China’s leading #MeToo figure Zhou Xiaoxuan lost her appeal in her case against CCTV anchor Zhu Jun earlier this week due to lack of evidence.
Beijing Municipal No. 1 Intermediate People’s Court Rejects Beijing-Based Screenwriter’s Application Appeal on Wednesday Based on “insufficient evidence”, the Beijing court made the same decision Released in September.
“The court held that the evidence presented by the appellant Zhou was not sufficient to prove that Zhou had sexually harassed her and the appeal could not be substantiated,” the Beijing court said in a statement posted on Weibo.
Despite the recent decision and the odds against her, Zhou, known in China as Xianzi, said Reuters She still plans to apply for reconsideration.
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“We will talk to our lawyer and fight the case again. Basically it is unlikely to start again. But we also want to tell the justice system that we are making one last effort,” Zhou said.
“We have already faced many blows, and you can see that the Chinese women have not been subdued by this shock, people have not given up their claims and have not raised their demands,” she added.
A small group of supporters greeted Zhou near the courthouse on Wednesday, showering her with flowers and holding up signs of support that read: “History and we the people are with you, Xianzi!”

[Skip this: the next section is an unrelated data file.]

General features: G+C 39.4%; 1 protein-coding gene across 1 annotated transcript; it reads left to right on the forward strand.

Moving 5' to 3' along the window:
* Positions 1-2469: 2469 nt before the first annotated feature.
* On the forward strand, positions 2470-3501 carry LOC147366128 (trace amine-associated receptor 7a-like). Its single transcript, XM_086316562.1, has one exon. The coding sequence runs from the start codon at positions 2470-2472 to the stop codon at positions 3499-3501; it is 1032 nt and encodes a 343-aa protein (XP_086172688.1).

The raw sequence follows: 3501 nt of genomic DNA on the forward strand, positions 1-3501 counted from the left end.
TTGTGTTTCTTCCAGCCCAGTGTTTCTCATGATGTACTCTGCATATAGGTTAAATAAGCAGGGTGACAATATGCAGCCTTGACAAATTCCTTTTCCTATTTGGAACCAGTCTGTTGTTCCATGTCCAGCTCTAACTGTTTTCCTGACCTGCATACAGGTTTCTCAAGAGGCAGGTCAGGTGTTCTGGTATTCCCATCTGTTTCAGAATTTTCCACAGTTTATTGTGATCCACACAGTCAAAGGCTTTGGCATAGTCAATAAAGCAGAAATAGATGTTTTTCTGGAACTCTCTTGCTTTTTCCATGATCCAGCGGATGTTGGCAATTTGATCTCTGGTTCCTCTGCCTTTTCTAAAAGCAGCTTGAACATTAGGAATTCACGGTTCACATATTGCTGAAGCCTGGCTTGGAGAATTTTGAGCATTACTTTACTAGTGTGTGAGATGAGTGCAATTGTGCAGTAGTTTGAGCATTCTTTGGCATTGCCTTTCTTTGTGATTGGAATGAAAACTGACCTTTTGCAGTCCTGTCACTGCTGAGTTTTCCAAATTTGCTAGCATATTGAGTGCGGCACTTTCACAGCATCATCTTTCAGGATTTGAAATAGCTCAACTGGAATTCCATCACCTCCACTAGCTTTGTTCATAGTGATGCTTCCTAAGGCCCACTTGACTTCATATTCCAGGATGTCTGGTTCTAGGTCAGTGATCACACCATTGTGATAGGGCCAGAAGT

In 2014, Zhou accused Zhu of forcibly kissing her in the dressing room. She was 21 years old at the time and was working as an intern on a CCTV anchor’s show.
Zhu publicly accused Zhu and later took the case to court in 2018, helping to shock the country. The #MeToo movement Further, since China did not consider sexual harassment a legal crime at the time, Zhu sued Zhu for violating “personhood rights”. Demand a public apology and 50,000 yuan (approximately $7,415) in damages.
The first court hearing of the case was held on December 2, 2020 at the Haidian District Court in Beijing. The court did not make an immediate decision and the second hearing scheduled for May 2021 was canceled without explanation.
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Zhou, then 50, denied all allegations and filed a defamation suit against Zhou. Their legal battle became widely discussed in China, leading to a widespread ban on online discussions about feminist activism and women’s rights.
Zhou eventually became the target of online trolls after gaining widespread support on Weibo, with some users accusing her of lying and “In collusion with foreign forces.”
“If I hadn’t started a lawsuit myself, I would never have known when other women who had been sexually assaulted had been admitted. [judicial] system,” Zhou said in a video posted to her followers. “We’re still in an environment where we have to sacrifice our emotions, sacrifice our pain in exchange for understanding.”
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China’s #MeToo movement gained momentum in 2018 after a student accused her college professor of sexual harassment. One of the most high-profile cases was the tennis star’s sudden disappearance and reappearance Peng Shui In 2021.
Featured image by Public Television News Network